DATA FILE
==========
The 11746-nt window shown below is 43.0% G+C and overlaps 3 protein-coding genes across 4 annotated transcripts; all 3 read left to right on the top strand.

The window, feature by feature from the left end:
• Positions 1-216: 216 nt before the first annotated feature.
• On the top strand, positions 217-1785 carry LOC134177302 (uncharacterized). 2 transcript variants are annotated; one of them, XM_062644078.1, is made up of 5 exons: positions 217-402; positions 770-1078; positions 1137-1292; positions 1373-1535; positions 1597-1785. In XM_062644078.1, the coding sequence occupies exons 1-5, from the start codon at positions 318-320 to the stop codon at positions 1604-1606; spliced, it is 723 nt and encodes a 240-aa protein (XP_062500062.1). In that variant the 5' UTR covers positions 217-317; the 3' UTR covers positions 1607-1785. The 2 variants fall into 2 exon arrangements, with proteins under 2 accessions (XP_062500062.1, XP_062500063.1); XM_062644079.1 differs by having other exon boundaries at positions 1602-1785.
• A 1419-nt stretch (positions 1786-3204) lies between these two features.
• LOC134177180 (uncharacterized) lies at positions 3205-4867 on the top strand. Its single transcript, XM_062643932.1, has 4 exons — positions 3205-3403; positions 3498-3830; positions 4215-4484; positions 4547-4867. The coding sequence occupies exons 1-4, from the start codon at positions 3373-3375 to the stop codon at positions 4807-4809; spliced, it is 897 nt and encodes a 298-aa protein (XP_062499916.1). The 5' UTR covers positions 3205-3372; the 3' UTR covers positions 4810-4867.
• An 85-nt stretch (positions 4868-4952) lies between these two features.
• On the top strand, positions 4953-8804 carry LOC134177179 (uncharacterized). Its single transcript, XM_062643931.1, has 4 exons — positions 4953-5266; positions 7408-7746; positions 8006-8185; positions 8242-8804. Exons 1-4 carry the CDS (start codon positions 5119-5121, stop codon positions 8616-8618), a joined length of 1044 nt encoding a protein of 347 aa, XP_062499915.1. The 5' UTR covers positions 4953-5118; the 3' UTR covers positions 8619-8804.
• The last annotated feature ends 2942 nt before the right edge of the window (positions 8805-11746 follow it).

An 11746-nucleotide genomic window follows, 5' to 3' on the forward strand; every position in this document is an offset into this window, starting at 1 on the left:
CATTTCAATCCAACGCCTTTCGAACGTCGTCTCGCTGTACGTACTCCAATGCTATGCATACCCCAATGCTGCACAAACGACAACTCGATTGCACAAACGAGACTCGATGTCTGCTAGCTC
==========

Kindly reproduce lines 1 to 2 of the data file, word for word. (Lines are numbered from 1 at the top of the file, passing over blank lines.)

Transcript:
The 11746-nt window shown below is 43.0% G+C and overlaps 3 protein-coding genes across 4 annotated transcripts; all 3 read left to right on the top strand.

The window, feature by feature from the left end: